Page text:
I call this the “Local Appender” method because you will be setting up a new appender for every test case where you will be verifying logging statements (i.e. an appender local to each test case). The advantage is this appender will capture logging statements executed in threads separate from the test case, resolving the major disadvantage of the Thread Safe method, but at cost of additional configuration overhead, which will be covered below.

The first step is implementing the appender:

public class LocalAppender extends AppenderBase<ILoggingEvent> {
private List<ILoggingEvent> events = new ArrayList<>();
public LocalAppender() {
start();
}
public static LocalAppender initialize(Stringloggers) {
LocalAppender localAppender = new LocalAppender();
for (String loggerName : loggers) {
localAppender.setContext((LoggerContext) LoggerFactory.getILoggerFactory());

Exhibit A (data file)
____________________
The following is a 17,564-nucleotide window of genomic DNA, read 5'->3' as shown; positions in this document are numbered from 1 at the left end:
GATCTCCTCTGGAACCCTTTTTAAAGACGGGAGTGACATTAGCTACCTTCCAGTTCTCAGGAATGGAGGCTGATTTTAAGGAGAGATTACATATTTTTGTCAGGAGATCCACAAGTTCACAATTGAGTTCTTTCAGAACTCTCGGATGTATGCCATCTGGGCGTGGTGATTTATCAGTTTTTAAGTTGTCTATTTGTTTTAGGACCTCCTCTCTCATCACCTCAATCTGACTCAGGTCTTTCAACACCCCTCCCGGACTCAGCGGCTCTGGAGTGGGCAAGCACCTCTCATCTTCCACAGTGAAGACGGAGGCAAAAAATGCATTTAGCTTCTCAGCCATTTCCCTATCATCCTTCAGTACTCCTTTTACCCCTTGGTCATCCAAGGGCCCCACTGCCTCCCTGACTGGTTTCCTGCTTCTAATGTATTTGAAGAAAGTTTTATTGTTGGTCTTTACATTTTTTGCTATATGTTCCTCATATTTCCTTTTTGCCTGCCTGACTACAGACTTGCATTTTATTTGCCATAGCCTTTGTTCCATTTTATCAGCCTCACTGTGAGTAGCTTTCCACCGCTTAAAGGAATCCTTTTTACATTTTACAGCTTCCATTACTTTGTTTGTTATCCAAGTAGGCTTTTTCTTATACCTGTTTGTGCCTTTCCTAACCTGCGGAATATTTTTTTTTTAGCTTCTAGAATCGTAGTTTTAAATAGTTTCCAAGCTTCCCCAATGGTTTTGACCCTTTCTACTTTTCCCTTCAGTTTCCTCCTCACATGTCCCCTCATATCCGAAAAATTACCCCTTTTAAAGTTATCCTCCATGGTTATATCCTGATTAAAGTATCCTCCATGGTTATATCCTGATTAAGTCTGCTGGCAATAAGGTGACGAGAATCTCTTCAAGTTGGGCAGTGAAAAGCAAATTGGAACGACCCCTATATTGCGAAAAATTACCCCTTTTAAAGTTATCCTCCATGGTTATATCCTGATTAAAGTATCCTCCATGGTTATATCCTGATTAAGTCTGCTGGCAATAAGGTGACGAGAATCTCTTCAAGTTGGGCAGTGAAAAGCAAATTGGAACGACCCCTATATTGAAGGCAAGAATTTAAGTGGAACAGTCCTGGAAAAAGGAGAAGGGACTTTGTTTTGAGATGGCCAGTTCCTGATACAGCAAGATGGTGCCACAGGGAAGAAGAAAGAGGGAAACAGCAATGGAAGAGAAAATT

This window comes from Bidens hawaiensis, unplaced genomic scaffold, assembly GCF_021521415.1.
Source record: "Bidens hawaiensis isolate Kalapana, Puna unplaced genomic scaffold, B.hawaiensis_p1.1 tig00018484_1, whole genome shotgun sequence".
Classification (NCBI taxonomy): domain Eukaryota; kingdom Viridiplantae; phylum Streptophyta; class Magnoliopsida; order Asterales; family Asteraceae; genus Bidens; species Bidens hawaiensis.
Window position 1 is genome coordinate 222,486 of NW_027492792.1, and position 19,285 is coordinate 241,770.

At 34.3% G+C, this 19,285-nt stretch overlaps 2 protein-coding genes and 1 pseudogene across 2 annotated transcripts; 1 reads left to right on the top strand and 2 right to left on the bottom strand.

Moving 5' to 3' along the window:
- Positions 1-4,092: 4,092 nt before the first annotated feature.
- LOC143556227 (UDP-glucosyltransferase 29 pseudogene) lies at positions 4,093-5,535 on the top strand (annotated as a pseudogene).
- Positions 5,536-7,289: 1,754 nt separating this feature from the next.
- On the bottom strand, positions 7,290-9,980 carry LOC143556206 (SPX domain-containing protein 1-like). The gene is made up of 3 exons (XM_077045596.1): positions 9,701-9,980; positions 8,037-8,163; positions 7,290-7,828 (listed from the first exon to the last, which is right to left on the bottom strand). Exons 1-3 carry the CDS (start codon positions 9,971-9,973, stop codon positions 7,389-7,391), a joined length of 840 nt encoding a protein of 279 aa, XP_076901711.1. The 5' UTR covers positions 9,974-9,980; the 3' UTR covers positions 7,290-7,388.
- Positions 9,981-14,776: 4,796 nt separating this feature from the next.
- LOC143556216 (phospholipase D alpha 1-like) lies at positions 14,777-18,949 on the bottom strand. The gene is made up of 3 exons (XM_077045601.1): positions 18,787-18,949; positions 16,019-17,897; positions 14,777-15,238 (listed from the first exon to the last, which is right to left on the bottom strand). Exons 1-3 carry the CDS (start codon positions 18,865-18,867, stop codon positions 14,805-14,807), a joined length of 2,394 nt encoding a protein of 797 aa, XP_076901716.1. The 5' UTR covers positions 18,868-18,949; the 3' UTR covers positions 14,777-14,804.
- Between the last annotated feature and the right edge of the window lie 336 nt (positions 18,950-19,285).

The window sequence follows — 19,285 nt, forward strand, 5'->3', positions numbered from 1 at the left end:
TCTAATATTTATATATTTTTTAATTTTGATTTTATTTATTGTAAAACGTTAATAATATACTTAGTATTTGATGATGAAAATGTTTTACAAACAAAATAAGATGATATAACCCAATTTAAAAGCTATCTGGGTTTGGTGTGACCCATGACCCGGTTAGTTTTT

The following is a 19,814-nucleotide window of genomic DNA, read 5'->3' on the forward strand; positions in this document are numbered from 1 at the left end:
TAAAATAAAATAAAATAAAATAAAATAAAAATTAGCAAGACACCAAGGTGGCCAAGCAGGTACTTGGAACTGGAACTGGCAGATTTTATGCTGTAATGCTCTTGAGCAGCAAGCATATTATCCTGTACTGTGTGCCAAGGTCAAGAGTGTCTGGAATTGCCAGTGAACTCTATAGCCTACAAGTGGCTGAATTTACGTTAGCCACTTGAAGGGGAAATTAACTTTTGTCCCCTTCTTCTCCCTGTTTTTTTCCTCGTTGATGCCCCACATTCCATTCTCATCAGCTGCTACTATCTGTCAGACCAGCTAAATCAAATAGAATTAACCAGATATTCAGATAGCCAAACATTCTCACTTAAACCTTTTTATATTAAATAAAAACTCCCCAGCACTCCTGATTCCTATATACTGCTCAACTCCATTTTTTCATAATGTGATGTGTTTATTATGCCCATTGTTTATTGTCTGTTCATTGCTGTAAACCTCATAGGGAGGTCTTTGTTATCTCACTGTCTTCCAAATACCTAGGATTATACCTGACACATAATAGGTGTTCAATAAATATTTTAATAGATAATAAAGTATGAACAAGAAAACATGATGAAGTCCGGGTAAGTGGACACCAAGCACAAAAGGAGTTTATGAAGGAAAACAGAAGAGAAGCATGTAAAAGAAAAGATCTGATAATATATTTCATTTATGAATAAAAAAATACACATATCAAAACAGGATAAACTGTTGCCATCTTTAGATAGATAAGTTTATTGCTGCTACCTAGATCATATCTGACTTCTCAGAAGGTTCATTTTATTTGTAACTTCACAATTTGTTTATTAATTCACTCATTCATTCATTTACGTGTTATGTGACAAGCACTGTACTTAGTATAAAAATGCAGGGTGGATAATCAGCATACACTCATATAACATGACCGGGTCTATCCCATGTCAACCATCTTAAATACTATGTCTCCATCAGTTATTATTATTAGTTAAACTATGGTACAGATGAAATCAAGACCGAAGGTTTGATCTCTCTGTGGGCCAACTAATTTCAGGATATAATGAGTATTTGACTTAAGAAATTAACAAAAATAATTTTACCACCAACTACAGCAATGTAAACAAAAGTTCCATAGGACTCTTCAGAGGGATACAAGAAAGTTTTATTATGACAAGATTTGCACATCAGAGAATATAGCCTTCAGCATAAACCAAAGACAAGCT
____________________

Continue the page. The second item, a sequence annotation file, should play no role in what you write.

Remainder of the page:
Logger logger = (Logger) LoggerFactory.getLogger(loggerName);
logger.addAppender(localAppender);
}
return localAppender;
}
public void cleanup() {
this.stop();
this.clearEvents();
}
@Override
public void append(ILoggingEvent e) {
events.add(e);
}
public List<ILoggingEvent> getEvents() {
return events;
}
public void clearEvents() {
events.clear();
}
}

view raw
LocalAppender.java
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The bare essential elements of the LocalAppender are pretty similar to the StaticAppender from the previous article, the only difference is the List is an instance member instead of a static one and in the constructor we are starting the appender.

The other differences aren’t strictly necessary but are present for convenience. initialize() is a factory method for creating new LocalAppendersinitialize() is taking in logger coordinates and configuring an instance of LocalAppender to only capture log statements from those loggers. The second method, cleanup(), as the name suggests cleans up the appender by stopping it and clearing out all logging statements. This frees up system resources, but really isn’t that important unless you are using a lot of LocalAppenders.